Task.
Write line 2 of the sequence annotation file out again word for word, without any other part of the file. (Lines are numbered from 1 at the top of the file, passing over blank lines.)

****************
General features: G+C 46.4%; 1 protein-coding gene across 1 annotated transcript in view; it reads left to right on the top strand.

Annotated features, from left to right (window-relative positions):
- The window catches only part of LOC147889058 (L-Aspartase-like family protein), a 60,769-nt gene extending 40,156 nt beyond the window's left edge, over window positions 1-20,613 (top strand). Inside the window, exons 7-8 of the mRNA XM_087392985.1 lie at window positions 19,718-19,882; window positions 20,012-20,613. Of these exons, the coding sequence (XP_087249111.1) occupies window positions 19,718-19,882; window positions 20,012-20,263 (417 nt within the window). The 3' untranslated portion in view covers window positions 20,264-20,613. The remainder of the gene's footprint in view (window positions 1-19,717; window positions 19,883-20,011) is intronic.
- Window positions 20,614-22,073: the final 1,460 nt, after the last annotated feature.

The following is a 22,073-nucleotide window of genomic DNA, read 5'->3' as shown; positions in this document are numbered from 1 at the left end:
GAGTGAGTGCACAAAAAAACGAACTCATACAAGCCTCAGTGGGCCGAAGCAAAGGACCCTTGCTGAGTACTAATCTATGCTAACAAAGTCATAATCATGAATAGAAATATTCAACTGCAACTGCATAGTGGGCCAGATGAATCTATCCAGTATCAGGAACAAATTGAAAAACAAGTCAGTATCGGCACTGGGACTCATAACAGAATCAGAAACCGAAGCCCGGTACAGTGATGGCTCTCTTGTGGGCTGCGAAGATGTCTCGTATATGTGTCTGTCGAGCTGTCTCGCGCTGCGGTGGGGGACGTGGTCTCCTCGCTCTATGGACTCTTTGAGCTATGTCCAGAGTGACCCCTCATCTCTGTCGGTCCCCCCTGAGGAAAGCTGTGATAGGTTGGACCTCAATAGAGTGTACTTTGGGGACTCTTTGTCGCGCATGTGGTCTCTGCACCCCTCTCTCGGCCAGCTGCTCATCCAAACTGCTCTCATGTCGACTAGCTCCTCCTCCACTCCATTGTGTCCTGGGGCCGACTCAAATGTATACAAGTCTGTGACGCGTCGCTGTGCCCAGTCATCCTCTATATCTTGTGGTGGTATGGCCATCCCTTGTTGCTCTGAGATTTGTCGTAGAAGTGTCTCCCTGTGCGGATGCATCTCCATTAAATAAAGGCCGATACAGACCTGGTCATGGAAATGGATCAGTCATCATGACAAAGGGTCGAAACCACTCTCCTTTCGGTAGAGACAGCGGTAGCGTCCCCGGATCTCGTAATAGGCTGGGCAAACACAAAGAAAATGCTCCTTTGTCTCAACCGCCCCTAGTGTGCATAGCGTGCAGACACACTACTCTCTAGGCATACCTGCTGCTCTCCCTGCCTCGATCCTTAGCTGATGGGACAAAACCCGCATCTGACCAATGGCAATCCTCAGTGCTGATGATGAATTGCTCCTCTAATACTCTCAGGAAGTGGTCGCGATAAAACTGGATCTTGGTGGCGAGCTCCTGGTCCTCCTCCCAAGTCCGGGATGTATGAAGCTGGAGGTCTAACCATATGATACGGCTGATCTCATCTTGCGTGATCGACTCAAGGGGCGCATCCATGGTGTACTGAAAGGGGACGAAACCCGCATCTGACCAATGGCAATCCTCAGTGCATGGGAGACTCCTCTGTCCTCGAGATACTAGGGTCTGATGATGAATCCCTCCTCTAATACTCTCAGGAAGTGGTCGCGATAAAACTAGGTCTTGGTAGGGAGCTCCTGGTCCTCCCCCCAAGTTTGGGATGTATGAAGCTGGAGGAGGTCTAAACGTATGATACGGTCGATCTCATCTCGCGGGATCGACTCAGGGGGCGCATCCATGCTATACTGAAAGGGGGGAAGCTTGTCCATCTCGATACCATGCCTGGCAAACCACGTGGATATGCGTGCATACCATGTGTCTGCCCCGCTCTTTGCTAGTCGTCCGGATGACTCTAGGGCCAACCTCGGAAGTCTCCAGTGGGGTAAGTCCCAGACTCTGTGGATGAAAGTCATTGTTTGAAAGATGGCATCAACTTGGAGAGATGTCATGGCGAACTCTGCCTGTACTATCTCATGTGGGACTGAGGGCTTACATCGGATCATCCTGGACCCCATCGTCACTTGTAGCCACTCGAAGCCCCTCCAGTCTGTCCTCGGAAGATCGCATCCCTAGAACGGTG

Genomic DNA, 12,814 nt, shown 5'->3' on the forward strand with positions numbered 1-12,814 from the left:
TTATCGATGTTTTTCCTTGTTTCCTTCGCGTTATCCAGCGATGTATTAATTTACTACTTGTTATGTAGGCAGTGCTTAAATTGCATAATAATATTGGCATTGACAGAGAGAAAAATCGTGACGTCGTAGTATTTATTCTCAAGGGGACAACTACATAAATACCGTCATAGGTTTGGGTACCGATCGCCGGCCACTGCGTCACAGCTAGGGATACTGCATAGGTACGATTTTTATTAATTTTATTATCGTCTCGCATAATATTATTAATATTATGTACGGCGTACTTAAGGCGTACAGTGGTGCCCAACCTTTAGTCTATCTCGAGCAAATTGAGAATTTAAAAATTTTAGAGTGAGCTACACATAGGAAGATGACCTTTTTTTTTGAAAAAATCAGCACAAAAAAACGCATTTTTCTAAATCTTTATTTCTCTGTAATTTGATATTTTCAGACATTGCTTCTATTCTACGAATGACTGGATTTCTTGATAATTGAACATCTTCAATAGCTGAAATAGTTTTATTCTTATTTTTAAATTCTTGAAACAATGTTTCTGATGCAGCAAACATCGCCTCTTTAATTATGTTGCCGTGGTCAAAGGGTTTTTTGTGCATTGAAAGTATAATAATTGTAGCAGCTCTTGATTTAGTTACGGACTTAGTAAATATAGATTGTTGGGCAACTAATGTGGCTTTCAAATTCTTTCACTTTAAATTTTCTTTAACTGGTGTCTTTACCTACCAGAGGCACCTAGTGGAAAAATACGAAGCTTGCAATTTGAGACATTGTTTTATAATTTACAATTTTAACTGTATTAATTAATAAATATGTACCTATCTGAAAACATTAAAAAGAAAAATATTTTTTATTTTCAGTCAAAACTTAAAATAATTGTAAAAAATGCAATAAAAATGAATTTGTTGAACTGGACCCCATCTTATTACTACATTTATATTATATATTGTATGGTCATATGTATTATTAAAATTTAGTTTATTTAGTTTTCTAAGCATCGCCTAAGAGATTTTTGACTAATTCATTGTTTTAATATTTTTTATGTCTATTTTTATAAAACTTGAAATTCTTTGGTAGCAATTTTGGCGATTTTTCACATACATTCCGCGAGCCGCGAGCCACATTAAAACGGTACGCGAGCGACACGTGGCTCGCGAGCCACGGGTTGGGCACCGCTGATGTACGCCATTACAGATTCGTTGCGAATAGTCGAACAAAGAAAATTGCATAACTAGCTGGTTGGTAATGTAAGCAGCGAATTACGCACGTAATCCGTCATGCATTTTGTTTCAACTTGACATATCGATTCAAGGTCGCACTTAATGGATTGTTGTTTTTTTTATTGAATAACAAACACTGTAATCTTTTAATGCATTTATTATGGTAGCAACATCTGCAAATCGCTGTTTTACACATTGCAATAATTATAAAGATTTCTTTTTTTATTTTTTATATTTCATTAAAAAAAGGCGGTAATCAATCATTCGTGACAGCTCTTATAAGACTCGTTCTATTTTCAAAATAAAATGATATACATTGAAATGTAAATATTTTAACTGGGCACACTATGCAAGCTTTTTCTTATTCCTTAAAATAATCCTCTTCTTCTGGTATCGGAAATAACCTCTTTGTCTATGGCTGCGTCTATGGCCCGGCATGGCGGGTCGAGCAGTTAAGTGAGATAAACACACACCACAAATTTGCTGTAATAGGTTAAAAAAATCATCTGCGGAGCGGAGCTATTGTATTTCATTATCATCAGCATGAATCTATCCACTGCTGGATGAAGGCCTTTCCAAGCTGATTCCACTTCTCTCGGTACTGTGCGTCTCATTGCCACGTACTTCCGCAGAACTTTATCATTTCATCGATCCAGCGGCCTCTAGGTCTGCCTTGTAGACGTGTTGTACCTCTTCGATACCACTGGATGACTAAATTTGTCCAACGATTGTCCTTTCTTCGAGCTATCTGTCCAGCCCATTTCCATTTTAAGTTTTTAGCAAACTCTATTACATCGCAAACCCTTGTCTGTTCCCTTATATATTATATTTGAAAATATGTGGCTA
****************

Annotated features, from left to right (window-relative positions):